Maryland Brake Light Regulations
The conflict arises in court when an individual brings forth a case concerning a dispute arising from a stopped vehicle with a burned out, center brake light. Some judges believe that the law simply requires that motor vehicles have two brake lights. Judges with this line of reasoning will choose to dismiss cases centered on problems due to a third brake light. Other judges, however, make decisions on the notion that the Code of Maryland Regulations (COMAR) requires all equipment originally installed in motor vehicles to be maintained in working order. Thus, if a vehicle was originally equipped with the center brake light of concern, such a judge will move forward with the case. These variations in legal interpretation have proven to be challenging for the State.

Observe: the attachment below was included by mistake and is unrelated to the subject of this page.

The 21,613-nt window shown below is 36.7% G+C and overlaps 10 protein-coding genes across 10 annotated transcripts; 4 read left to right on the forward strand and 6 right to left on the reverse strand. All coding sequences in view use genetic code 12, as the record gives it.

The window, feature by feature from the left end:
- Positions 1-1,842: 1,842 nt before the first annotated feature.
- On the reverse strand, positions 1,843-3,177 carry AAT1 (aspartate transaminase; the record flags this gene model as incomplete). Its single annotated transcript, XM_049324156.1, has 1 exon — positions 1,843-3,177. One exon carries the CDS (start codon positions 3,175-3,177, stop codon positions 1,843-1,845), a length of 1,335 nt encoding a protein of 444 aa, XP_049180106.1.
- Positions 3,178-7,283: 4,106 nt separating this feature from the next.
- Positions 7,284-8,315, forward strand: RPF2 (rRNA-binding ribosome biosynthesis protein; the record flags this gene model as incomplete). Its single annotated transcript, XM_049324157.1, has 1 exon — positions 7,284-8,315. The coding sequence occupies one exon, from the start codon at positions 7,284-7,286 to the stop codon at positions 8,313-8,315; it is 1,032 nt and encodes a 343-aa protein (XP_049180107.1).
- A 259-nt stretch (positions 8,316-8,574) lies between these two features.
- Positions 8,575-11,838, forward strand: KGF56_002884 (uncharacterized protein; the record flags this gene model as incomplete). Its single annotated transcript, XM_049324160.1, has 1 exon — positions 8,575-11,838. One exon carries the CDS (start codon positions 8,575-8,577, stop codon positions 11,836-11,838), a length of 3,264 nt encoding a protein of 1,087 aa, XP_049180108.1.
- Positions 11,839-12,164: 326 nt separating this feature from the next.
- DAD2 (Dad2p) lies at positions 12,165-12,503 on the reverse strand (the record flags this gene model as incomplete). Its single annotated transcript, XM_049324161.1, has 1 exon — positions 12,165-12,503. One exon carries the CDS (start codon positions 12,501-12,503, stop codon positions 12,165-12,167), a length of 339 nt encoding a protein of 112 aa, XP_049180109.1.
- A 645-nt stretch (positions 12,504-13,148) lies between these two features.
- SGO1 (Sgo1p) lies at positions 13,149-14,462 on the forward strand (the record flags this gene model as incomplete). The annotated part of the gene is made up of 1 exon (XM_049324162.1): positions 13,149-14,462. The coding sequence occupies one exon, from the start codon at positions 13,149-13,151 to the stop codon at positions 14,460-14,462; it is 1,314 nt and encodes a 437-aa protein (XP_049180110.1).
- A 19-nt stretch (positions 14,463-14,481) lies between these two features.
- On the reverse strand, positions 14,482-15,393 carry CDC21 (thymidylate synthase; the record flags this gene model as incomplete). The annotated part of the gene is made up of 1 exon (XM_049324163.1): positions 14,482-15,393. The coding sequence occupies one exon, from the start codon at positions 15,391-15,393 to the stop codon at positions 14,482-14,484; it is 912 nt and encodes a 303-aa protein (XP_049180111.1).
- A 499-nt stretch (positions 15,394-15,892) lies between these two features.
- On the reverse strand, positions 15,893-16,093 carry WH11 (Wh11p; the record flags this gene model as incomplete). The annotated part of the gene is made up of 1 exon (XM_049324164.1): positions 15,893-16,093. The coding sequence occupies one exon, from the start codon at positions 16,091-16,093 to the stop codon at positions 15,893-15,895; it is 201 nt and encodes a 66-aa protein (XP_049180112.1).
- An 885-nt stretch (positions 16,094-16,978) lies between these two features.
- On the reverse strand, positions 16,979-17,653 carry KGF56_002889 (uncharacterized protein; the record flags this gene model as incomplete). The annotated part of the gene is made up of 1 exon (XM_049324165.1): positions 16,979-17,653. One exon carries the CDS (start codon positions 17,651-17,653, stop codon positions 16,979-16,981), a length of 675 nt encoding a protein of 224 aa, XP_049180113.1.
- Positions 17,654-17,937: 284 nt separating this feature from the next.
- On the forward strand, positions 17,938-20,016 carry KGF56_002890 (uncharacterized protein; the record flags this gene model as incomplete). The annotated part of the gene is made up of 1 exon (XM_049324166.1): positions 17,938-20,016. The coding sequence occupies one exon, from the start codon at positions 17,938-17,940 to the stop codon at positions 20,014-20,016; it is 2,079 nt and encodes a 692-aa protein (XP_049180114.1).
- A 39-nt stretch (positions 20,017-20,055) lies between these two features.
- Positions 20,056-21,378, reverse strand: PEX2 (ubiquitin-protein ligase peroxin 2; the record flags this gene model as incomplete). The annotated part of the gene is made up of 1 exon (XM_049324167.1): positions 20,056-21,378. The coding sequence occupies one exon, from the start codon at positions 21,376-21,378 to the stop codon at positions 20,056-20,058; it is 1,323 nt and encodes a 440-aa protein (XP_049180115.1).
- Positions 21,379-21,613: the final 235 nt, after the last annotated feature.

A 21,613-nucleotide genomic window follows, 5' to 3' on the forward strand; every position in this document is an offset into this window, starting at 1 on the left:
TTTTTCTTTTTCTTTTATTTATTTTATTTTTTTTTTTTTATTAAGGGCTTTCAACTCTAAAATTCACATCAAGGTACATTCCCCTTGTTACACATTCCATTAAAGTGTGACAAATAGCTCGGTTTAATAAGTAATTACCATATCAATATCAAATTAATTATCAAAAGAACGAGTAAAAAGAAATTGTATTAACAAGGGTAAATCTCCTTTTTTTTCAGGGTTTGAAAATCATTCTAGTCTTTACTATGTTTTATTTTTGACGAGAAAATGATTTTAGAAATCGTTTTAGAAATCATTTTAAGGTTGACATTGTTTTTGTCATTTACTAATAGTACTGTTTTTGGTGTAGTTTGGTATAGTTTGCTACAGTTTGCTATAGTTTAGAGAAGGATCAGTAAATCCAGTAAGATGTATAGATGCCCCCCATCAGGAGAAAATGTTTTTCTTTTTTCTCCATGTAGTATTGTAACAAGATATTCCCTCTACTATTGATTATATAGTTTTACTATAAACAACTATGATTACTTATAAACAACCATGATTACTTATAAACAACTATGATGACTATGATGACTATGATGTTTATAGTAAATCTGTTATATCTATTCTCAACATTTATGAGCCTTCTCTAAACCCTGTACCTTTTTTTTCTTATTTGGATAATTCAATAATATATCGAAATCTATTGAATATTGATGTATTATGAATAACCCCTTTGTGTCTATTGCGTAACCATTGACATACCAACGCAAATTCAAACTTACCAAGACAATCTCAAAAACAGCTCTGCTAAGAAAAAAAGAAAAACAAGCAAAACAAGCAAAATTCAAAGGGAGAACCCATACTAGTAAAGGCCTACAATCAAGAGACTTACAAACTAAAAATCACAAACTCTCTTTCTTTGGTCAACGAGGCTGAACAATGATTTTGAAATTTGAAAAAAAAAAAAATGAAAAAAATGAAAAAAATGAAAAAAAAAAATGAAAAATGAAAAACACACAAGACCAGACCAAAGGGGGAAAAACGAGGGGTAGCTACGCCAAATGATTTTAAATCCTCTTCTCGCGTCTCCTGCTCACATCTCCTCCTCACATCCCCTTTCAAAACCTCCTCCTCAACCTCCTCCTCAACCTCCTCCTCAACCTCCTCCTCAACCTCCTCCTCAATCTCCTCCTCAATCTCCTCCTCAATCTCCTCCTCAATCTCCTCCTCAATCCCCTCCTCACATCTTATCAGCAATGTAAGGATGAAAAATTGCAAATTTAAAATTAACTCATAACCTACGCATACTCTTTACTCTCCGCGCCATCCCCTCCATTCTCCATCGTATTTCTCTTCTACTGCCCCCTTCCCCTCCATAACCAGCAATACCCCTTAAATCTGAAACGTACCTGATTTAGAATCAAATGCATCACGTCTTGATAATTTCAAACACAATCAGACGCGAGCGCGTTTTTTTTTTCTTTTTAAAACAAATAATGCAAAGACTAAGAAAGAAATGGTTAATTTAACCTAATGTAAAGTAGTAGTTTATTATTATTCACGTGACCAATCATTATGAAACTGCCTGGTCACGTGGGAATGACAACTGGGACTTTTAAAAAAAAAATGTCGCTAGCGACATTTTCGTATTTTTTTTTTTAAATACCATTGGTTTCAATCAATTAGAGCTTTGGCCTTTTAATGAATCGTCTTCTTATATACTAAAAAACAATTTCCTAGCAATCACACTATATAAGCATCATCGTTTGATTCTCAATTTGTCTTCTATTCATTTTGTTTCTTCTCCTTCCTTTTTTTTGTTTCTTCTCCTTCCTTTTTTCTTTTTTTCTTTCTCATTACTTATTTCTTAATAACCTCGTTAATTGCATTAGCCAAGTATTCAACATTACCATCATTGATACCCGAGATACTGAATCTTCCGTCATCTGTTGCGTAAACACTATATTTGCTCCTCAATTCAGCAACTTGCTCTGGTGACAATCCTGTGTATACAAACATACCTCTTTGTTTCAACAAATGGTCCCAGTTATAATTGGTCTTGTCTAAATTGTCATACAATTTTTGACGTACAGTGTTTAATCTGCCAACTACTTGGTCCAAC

In fact, any variations in the interpretation of the law and regulations released by the state raise concerns about the consistency of judicial decisions. Such differences can cause law enforcement officials to question their responsibilities and citizens to be uncertain about their obligations under the law. One would instead expect that a regulation transcribed in the Maryland Annotated Code would be able to determine the basis for the conclusion of an issue without interference from conflicting rules. As can be seen above, however, in reality, this is not always the case.